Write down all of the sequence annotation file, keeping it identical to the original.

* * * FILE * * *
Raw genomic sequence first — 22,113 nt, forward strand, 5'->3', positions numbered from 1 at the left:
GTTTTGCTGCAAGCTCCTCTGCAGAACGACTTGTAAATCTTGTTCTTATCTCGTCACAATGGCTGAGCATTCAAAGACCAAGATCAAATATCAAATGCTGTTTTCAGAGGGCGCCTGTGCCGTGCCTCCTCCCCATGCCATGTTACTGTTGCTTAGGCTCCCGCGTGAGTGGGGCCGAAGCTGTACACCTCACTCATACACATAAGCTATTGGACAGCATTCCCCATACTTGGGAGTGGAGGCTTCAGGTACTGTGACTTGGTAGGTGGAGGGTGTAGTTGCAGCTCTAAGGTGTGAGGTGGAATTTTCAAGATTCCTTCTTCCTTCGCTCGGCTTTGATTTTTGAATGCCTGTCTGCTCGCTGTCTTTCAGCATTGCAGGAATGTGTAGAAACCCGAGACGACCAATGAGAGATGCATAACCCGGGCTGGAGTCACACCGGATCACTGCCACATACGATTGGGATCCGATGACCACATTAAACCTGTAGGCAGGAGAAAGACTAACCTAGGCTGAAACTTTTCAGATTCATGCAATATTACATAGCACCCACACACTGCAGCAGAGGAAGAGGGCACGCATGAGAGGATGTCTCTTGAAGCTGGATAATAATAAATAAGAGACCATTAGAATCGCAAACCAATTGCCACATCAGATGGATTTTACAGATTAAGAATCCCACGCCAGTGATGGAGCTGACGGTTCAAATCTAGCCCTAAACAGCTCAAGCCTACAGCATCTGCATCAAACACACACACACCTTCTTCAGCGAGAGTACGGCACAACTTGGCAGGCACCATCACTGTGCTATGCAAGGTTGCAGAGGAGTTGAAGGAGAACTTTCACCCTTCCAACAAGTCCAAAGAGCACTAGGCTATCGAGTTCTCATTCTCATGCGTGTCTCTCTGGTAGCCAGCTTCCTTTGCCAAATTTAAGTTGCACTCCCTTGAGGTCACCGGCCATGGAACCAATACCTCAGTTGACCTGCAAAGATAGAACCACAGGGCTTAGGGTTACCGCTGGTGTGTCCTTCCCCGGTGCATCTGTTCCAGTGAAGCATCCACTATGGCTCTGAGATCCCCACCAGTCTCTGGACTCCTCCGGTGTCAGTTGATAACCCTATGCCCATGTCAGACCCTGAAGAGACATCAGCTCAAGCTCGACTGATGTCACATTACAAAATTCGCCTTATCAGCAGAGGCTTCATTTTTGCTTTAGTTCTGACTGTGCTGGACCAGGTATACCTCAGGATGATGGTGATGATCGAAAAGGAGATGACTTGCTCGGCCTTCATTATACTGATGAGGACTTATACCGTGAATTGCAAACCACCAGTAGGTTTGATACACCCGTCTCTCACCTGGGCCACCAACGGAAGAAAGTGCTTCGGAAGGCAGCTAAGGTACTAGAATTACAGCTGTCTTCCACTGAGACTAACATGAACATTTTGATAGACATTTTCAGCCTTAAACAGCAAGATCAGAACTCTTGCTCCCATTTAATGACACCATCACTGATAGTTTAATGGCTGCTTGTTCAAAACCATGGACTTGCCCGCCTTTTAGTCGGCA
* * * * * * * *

Raw genomic sequence first — 22,113 nt, forward strand, 5'->3', positions numbered from 1 at the left:
GTTTTGCTGCAAGCTCCTCTGCAGAACGACTTGTAAATCTTGTTCTTATCTCGTCACAATGGCTGAGCATTCAAAGACCAAGATCAAATATCAAATGCTGTTTTCAGAGGGCGCCTGTGCCGTGCCTCCTCCCCATGCCATGTTACTGTTGCTTAGGCTCCCGCGTGAGTGGGGCCGAAGCTGTACACCTCACTCATACACATAAGCTATTGGACAGCATTCCCCATACTTGGGAGTGGAGGCTTCAGGTACTGTGACTTGGTAGGTGGAGGGTGTAGTTGCAGCTCTAAGGTGTGAGGTGGAATTTTCAAGATTCCTTCTTCCTTCGCTCGGCTTTGATTTTTGAATGCCTGTCTGCTCGCTGTCTTTCAGCATTGCAGGAATGTGTAGAAACCCGAGACGACCAATGAGAGATGCATAACCCGGGCTGGAGTCACACCGGATCACTGCCACATACGATTGGGATCCGATGACCACATTAAACCTGTAGGCAGGAGAAAGACTAACCTAGGCTGAAACTTTTCAGATTCATGCAATATTACATAGCACCCACACACTGCAGCAGAGGAAGAGGGCACGCATGAGAGGATGTCTCTTGAAGCTGGATAATAATAAATAAGAGACCATTAGAATCGCAAACCAATTGCCACATCAGATGGATTTTACAGATTAAGAATCCCACGCCAGTGATGGAGCTGACGGTTCAAATCTAGCCCTAAACAGCTCAAGCCTACAGCATCTGCATCAAACACACACACACCTTCTTCAGCGAGAGTACGGCACAACTTGGCAGGCACCATCACTGTGCTATGCAAGGTTGCAGAGGAGTTGAAGGAGAACTTTCACCCTTCCAACAAGTCCAAAGAGCACTAGGCTATCGAGTTCTCATTCTCATGCGTGTCTCTCTGGTAGCCAGCTTCCTTTGCCAAATTTAAGTTGCACTCCCTTGAGGTCACCGGCCATGGAACCAATACCTCAGTTGACCTGCAAAGATAGAACCACAGGGCTTAGGGTTACCGCTGGTGTGTCCTTCCCCGGTGCATCTGTTCCAGTGAAGCATCCACTATGGCTCTGAGATCCCCACCAGTCTCTGGACTCCTCCGGTGTCAGTTGATAACCCTATGCCCATGTCAGACCCTGAAGAGACATCAGCTCAAGCTCGACTGATGTCACATTACAAAATTCGCCTTATCAGCAGAGGCTTCATTTTTGCTTTAGTTCTGACTGTGCTGGACCAGGTATACCTCAGGATGATGGTGATGATCGAAAAGGAGATGACTTGCTCGGCCTTCATTATACTGATGAGGACTTATACCGTGAATTGCAAACCACCAGTAGGTTTGATACACCCGTCTCTCACCTGGGCCACCAACGGAAGAAAGTGCTTCGGAAGGCAGCTAAGGTACTAGAATTACAGCTGTCTTCCACTGAGACTAACATGAACATTTTGATAGACATTTTCAGCCTTAAACAGCAAGATCAGAACTCTTGCTCCCATTTAATGACACCATCACTGATAGTTTAATGGCTGCTTGTTCAAAACCATGGACTTGCCCGCCTTTTAGTCGGCA